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4th Apr 2014
Investors will be shocked to see for the first time a realistic valuation of their pension savings
On 6th April 2014, the rules FCA PS13/2 surrounding pension illustrations will come into force. They will simplify and will reduce the illustrated value of pensions. Future illustrations are to be based upon inflation adjusted and realistic growth figures. The regulator believes that these changes will help consumers plan more effectively for retirement.
The combination of lower growth rates and inflation adjusted figures could act as a disincentive to save. ISAs being illustrated on a nominal basis could well look better in comparison than a pension illustrated on an inflation adjusted and lower rate of growth. The growth rate used on the investment may set false expectations amongst consumers.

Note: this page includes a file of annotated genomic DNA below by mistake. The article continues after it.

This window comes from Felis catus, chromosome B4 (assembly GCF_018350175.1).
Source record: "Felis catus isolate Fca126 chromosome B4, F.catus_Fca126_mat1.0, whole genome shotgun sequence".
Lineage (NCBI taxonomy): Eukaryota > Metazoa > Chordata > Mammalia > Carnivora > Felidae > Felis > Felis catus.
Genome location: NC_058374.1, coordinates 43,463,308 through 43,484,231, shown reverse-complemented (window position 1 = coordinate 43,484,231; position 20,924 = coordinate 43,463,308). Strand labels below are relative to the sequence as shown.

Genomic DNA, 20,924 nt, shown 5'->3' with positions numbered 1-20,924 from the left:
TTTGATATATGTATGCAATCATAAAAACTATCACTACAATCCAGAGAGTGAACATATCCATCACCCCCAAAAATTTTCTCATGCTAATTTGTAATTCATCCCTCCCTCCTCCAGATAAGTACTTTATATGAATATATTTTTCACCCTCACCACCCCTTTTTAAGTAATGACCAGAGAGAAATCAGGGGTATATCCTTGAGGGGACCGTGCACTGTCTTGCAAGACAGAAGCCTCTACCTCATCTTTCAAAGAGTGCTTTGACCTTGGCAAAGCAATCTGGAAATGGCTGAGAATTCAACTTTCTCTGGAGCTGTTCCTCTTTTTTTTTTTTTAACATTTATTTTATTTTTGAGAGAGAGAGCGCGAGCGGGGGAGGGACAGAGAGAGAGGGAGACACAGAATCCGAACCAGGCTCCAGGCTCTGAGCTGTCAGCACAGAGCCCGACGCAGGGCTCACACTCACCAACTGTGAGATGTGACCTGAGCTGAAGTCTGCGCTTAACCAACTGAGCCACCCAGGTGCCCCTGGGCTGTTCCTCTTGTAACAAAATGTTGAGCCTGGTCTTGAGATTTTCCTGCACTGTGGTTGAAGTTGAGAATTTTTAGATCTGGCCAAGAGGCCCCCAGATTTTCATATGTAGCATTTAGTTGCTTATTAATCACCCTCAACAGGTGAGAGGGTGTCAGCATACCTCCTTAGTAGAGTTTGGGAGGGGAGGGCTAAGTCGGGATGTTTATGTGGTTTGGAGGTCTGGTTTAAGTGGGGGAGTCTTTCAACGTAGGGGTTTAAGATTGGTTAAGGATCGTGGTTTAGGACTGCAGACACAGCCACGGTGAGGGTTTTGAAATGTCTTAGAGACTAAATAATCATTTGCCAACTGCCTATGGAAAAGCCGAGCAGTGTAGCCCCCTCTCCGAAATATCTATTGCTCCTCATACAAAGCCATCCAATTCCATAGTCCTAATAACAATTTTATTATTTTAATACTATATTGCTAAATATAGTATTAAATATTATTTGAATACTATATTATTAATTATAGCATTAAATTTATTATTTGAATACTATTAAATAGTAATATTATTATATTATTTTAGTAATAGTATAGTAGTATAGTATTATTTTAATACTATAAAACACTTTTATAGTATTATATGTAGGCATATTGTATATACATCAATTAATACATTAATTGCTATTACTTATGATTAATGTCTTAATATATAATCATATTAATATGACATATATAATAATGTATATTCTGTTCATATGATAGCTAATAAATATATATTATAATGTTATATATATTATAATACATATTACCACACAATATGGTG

As financial advisers can choose the growth rate they prefer, consumers could end up with different illustration numbers from adviser to adviser for the same pension fund. As a result there may be financial adviser and consumer bias towards products that use higher growth rates.
As over 33,000 companies auto enroll this year, the illustration provided to employees will be different if the pension contributions are paid into a contract based auto enrolment scheme or a master trust based scheme, adding to the confusion.
On a positive note, illustrations are to be more client friendly and simplified as pension illustrations can be five pages or more long. Simplification will reduce the amount of paper used and should assist understanding.
Nigel Chambers, CEO of CTC says, "it‘s no surprise that consumers will be confused when they see the lower illustrated value of their pension plan for the first time. This is a complicated subject that has received little press coverage. Investors in pensions need to understand the new rules so they do not become distressed".
"We urge the regulators to make a true level playing field for illustrations before investors are turned off from investing in pension funds due to confusion and a lack of trust"